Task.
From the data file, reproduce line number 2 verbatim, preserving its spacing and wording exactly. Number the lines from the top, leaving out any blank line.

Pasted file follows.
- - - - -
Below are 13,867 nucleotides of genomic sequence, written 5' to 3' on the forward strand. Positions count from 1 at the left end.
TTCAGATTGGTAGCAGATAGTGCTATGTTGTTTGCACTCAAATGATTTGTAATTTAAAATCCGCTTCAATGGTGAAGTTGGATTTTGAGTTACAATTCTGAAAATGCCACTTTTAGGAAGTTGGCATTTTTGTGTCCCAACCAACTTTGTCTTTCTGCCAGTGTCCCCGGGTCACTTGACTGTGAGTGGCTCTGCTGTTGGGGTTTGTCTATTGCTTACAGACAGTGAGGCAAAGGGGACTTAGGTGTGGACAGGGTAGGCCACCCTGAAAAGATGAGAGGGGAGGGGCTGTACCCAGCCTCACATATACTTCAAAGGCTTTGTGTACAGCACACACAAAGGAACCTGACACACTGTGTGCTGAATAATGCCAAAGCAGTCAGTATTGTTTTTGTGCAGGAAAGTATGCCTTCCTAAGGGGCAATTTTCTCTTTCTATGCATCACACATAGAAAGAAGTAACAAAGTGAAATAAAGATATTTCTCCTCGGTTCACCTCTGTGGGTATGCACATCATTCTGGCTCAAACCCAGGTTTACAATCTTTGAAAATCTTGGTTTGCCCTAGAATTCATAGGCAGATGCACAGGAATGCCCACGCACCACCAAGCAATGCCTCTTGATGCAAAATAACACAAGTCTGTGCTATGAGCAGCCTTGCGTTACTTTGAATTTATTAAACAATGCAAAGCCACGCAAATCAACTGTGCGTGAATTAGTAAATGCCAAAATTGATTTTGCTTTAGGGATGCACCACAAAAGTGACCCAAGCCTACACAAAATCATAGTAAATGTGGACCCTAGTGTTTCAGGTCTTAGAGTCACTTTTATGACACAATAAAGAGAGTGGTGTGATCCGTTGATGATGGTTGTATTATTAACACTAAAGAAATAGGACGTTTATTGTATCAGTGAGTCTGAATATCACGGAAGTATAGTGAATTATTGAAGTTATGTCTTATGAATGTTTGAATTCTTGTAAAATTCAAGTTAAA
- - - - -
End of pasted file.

TTCAGATTGGTAGCAGATAGTGCTATGTTGTTTGCACTCAAATGATTTGTAATTTAAAATCCGCTTCAATGGTGAAGTTGGATTTTGAGTTACAATTCTGAAAATGCCACTTTTAGGAAGTTGGCATTTTTGTGTCCCAACCAACTTTGTCTTTCTGCCAGTGTCCCCGGGTCACTTGACTGTGAGTGGCTCTGCTGTTGGGGTTTGTCTATTGCTTACAGACAGTGAGGCAAAGGGGACTTAGGTGTGGACAGGGTAGGCCACCCTGAAAAGATGAGAGGGGAGGGGCTGTACCCAGCCTCACATATACTTCAAAGGCTTTGTGTACAGCACACACAAAGGAACCTGACACACTGTGTGCTGAATAATGCCAAAGCAGTCAGTATTGTTTTTGTGCAGGAAAGTATGCCTTCCTAAGGGGCAATTTTCTCTTTCTATGCATCACACATAGAAAGAAGTAACAAAGTGAAATAAAGATATTTCTCCTCGGTTCACCTCTGTGGGTATGCACATCATTCTGGCTCAAACCCAGGTTTACAATCTTTGAAAATCTTGGTTTGCCCTAGAATTCATAGGCAGATGCACAGGAATGCCCACGCACCACCAAGCAATGCCTCTTGATGCAAAATAACACAAGTCTGTGCTATGAGCAGCCTTGCGTTACTTTGAATTTATTAAACAATGCAAAGCCACGCAAATCAACTGTGCGTGAATTAGTAAATGCCAAAATTGATTTTGCTTTAGGGATGCACCACAAAAGTGACCCAAGCCTACACAAAATCATAGTAAATGTGGACCCTAGTGTTTCAGGTCTTAGAGTCACTTTTATGACACAATAAAGAGAGTGGTGTGATCCGTTGATGATGGTTGTATTATTAACACTAAAGAAATAGGACGTTTATTGTATCAGTGAGTCTGAATATCACGGAAGTATAGTGAATTATTGAAGTTATGTCTTATGAATGTTTGAATTCTTGTAAAATTCAAGTTAAA